So far this year, the company has faced troubles ramping up EV production as a result of battery module availability. GM, like other car makers in America, is also struggling against a shortage of rail cars to transport new vehicles from its factories out to dealers.
3rd Gear: Lordstown Motors Settles $40M Lawsuit
Despite filing for bankruptcy in June this year, struggling EV maker Lordstown Motors has now got to cough up $40 million to pay Karma Automotive over a lawsuit alleging that it stole intellectual property from the company. According to Bloomberg, Lordstown settled the lawsuit with Karma, which alleges that it “lifted designs and technology to develop its flagship Endurance truck.”
After a judge said that the case between the two companies should go to trial, Lordstown Motors elected to settle the case out of court, agreeing to pay $40 million. The settlement was uncovered in bankruptcy filings this week, as Bloomberg reports:
The settlement disclosed in bankruptcy court papers Tuesday averts an upcoming trial that threatened to derail Lordstown’s efforts to sell its business in Chapter 11.
The deal is for substantially less than the more than $900 million Karma had been seeking, but it ensures Karma is compensated despite Lordstown’s bankruptcy. Lordstown said that while it still disputes Karma’s allegations, a settlement was necessary to avert a costly and time-consuming jury trial that posed a “significant impediment” to its sale process and risked scaring off potential bidders.
California-based automaker Karma initially sued Lordstown Motors claiming that it poached its employees and attempted to steal company secrets. The case alleged that Lordstown stole technology that was used in the infotainment system on the Endurance pickup truck, which went into production earlier this year.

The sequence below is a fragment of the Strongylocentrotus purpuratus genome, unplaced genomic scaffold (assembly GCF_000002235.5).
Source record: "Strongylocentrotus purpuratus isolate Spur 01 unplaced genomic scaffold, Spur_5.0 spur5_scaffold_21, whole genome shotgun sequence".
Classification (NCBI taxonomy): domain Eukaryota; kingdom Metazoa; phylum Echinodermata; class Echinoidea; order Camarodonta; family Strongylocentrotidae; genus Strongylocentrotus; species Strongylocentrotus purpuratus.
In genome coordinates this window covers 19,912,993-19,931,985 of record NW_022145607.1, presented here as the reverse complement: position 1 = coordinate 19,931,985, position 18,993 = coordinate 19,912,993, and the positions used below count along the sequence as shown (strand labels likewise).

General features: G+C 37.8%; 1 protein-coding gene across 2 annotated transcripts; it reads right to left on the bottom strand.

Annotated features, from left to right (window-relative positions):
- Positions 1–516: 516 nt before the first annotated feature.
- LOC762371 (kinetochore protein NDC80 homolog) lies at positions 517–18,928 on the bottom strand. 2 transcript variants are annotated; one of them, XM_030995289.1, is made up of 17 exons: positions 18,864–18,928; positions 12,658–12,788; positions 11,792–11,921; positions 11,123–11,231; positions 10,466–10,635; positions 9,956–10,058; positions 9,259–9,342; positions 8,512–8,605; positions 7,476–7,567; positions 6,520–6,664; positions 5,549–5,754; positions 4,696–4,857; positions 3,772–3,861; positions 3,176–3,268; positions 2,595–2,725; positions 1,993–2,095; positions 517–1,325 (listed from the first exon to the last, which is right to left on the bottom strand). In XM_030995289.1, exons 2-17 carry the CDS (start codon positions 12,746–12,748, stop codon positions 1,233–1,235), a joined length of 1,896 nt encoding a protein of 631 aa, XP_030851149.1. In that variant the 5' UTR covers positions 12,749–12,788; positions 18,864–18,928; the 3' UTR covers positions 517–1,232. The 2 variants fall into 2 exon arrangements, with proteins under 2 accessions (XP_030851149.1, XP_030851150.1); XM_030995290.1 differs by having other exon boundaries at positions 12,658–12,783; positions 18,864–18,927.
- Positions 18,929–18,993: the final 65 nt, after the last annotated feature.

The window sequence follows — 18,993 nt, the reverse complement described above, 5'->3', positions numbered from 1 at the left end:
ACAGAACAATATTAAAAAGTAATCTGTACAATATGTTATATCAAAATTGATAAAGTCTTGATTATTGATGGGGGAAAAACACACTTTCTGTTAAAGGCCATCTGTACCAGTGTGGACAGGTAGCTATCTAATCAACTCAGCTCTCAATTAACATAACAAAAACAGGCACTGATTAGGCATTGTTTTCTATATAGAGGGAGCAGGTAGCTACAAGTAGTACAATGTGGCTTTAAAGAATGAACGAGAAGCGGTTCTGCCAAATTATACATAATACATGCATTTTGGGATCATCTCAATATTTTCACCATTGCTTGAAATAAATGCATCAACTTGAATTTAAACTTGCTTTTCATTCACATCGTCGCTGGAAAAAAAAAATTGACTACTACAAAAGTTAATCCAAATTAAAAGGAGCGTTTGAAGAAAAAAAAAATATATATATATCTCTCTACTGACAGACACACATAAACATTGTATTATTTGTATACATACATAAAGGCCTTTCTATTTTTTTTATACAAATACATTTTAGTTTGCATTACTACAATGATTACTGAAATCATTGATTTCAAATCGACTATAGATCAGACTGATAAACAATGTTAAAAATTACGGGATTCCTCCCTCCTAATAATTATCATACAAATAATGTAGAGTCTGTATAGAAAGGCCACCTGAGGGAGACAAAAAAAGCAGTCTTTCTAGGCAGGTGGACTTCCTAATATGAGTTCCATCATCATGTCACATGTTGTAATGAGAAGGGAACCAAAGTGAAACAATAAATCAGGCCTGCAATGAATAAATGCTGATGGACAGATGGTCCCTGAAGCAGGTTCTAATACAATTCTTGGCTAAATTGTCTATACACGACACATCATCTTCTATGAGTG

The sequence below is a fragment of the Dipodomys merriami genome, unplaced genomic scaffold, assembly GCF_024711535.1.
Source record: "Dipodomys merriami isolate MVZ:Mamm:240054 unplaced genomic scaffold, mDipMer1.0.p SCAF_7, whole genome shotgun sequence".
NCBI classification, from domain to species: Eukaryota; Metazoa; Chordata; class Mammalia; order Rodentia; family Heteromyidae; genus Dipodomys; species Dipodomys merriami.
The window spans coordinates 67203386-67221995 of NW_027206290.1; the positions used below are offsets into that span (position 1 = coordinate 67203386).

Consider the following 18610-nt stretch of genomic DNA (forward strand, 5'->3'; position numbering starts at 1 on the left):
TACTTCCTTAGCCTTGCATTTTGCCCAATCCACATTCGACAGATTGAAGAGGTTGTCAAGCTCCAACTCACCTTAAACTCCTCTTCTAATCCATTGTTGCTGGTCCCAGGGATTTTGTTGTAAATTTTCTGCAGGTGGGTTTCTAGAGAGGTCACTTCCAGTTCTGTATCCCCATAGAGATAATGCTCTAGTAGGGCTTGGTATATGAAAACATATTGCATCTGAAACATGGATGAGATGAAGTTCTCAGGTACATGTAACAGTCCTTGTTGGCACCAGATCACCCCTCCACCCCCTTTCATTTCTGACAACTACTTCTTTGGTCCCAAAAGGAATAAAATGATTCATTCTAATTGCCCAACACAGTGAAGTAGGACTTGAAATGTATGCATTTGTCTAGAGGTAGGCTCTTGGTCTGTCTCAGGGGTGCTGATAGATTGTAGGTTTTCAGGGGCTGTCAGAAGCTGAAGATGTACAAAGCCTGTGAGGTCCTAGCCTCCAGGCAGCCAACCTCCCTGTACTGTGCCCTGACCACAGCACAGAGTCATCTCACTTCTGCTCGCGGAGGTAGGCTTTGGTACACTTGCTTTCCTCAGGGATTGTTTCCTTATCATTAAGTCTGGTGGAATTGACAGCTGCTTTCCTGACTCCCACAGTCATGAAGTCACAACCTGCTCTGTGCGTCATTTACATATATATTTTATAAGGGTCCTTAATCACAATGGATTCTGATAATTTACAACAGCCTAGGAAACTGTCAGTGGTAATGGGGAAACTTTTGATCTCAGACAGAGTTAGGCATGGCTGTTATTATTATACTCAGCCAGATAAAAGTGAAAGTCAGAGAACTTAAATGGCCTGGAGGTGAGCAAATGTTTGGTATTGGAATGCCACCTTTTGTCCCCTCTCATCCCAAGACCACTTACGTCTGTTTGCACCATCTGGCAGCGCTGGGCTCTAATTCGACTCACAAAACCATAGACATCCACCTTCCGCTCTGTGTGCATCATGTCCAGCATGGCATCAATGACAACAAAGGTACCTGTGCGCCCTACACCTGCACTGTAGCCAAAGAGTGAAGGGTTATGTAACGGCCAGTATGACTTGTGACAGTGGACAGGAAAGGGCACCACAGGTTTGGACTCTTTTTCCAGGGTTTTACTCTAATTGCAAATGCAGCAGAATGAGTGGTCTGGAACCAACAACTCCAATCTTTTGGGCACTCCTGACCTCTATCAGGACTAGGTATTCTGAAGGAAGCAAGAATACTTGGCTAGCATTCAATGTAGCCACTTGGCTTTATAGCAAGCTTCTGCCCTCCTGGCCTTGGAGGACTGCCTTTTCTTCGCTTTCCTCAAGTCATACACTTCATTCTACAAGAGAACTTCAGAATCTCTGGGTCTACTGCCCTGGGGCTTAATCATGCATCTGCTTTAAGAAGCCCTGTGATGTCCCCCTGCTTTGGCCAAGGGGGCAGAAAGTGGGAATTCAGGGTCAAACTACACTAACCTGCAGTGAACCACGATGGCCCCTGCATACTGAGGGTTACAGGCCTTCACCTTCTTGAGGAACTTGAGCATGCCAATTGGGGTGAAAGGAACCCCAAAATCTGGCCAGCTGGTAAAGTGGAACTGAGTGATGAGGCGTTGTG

4th Gear: Canoo Only Lost $70.9 Million Last Quarter
On the subject of struggling EV makers, has anyone checked in on Canoo recently? Well, the startup has just filed its latest financial results and things aren’t looking good. They aren’t as bad as everyone expected, but they’re still bad.
According to Reuters, the company lost a whopping $70.9 million in the second quarter of 2023. But don’t worry, as that’s a massive drop compared with the $164.4 million that the company lost during the same period in 2023. Reuters reports:
Electric-vehicle maker Canoo (GOEV.O) posted a smaller-than-expected quarterly loss on Monday on lower research and development costs, sending its shares up 2% in extended trading.
Research and development costs fell about 67% in the quarter, lowering operating expenses to $73.6 million from $173.5 million a year earlier.
Despite the slight change in fortunes, Canoo reiterated its worries that it might not be able to “to continue operations for twelve months,” reports Reuters. However, this didn’t stop the firm from unveiling another new model. During the earnings presentation, Canoo threw the covers off its new lifestyle delivery vehicle 190, which has and increased payload load and length over the original 130 lifestyle delivery vehicle.
Here’s hoping the company can survive long enough to put this into production, it looks like it would make a great EV camper of the future.
Reverse: 30 Hours Later